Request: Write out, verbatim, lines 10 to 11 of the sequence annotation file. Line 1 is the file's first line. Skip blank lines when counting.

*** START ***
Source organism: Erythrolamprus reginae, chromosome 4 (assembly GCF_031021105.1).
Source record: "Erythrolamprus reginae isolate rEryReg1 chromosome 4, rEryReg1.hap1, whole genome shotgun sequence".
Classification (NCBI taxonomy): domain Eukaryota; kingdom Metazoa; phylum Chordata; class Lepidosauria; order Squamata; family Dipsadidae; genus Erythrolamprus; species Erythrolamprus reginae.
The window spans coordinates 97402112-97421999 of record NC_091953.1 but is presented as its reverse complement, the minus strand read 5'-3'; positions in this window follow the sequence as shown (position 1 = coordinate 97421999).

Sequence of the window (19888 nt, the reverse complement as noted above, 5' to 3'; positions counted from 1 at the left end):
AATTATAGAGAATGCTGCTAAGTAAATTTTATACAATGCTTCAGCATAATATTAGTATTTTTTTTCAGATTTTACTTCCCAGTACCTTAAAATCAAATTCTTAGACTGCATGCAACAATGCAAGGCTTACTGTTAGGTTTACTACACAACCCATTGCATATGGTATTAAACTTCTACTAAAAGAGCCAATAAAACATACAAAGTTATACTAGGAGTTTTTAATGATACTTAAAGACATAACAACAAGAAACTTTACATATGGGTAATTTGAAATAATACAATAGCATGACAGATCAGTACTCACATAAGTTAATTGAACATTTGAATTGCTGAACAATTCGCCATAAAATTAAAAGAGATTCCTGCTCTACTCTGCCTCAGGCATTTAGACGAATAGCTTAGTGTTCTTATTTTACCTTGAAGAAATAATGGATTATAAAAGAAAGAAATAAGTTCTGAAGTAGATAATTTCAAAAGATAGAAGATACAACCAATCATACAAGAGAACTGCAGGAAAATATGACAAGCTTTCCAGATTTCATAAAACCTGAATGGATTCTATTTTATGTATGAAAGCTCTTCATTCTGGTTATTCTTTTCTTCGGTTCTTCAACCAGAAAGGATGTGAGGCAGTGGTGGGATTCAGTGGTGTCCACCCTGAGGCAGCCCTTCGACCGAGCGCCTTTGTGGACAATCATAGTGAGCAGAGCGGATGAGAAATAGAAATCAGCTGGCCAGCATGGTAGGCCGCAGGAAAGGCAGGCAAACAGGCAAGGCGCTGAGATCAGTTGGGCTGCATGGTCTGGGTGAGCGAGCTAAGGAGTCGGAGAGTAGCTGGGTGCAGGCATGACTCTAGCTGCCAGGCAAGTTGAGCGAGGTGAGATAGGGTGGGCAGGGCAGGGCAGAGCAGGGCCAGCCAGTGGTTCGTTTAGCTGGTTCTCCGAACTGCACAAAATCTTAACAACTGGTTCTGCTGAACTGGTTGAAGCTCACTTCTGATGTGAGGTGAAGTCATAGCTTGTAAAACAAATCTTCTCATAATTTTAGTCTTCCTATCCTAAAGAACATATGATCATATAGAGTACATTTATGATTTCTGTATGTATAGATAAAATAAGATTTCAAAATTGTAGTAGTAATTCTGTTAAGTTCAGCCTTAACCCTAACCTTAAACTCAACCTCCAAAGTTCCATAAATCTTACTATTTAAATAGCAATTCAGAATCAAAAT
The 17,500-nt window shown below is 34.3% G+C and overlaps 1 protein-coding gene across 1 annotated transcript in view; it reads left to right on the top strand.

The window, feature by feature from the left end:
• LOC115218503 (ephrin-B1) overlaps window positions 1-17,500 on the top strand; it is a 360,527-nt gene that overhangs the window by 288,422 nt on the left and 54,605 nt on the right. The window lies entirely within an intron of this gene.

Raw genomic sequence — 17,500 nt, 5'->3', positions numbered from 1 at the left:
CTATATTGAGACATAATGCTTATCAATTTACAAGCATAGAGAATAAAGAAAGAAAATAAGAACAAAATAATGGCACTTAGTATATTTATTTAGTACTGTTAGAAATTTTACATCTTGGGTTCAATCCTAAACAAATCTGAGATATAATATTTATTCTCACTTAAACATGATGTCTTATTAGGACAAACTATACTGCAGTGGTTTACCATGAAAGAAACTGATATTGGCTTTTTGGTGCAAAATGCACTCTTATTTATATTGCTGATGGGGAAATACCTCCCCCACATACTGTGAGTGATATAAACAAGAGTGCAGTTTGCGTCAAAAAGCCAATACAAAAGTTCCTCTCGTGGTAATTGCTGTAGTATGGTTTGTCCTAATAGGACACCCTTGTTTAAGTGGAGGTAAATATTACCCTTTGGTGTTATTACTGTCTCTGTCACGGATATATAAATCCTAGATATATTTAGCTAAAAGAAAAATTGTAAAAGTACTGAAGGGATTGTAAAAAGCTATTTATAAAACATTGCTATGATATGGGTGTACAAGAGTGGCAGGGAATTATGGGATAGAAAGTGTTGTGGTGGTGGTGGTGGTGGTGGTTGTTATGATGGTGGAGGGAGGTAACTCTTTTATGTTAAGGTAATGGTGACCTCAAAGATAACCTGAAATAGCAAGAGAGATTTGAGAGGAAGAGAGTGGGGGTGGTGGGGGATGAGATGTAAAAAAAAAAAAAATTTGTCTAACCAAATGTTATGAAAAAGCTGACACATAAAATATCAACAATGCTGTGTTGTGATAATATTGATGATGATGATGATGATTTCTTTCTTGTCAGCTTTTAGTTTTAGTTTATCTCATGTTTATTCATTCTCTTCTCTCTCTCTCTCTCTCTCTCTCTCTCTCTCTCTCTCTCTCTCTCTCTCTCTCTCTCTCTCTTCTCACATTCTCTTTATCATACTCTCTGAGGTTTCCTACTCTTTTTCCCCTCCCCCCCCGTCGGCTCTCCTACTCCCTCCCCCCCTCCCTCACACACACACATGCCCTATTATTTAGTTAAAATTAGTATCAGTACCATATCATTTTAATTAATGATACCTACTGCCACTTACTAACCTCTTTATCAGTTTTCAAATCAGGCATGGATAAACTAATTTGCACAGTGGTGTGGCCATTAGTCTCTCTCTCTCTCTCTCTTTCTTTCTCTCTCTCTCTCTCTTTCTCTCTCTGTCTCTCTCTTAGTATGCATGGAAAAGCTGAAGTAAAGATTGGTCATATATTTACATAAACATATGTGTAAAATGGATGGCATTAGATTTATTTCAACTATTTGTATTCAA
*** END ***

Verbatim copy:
Raw genomic sequence — 17,500 nt, 5'->3', positions numbered from 1 at the left:
CTATATTGAGACATAATGCTTATCAATTTACAAGCATAGAGAATAAAGAAAGAAAATAAGAACAAAATAATGGCACTTAGTATATTTATTTAGTACTGTTAGAAATTTTACATCTTGGGTTCAATCCTAAACAAATCTGAGATATAATATTTATTCTCACTTAAACATGATGTCTTATTAGGACAAACTATACTGCAGTGGTTTACCATGAAAGAAACTGATATTGGCTTTTTGGTGCAAAATGCACTCTTATTTATATTGCTGATGGGGAAATACCTCCCCCACATACTGTGAGTGATATAAACAAGAGTGCAGTTTGCGTCAAAAAGCCAATACAAAAGTTCCTCTCGTGGTAATTGCTGTAGTATGGTTTGTCCTAATAGGACACCCTTGTTTAAGTGGAGGTAAATATTACCCTTTGGTGTTATTACTGTCTCTGTCACGGATATATAAATCCTAGATATATTTAGCTAAAAGAAAAATTGTAAAAGTACTGAAGGGATTGTAAAAAGCTATTTATAAAACATTGCTATGATATGGGTGTACAAGAGTGGCAGGGAATTATGGGATAGAAAGTGTTGTGGTGGTGGTGGTGGTGGTGGTTGTTATGATGGTGGAGGGAGGTAACTCTTTTATGTTAAGGTAATGGTGACCTCAAAGATAACCTGAAATAGCAAGAGAGATTTGAGAGGAAGAGAGTGGGGGTGGTGGGGGATGAGATGTAAAAAAAAAAAAAATTTGTCTAACCAAATGTTATGAAAAAGCTGACACATAAAATATCAACAATGCTGTGTTGTGATAATATTGATGATGATGATGATGATTTCTTTCTTGTCAGCTTTTAGTTTTAGTTTATCTCATGTTTATTCATTCTCTTCTCTCTCTCTCTCTCTCTCTCTCTCTCTCTCTCTCTCTCTCTCTCTCTCTCTCTCTCTCTCTTCTCACATTCTCTTTATCATACTCTCTGAGGTTTCCTACTCTTTTTCCCCTCCCCCCCCGTCGGCTCTCCTACTCCCTCCCCCCCTCCCTCACACACACACATGCCCTATTATTTAGTTAAAATTAGTATCAGTACCATATCATTTTAATTAATGATACCTACTGCCACTTACTAACCTCTTTATCAGTTTTCAAATCAGGCATGGATAAACTAATTTGCACAGTGGTGTGGCCATTAGTCTCTCTCTCTCTCTCTCTTTCTTTCTCTCTCTCTCTCTCTTTCTCTCTCTGTCTCTCTCTTAGTATGCATGGAAAAGCTGAAGTAAAGATTGGTCATATATTTACATAAACATATGTGTAAAATGGATGGCATTAGATTTATTTCAACTATTTGTATTCAA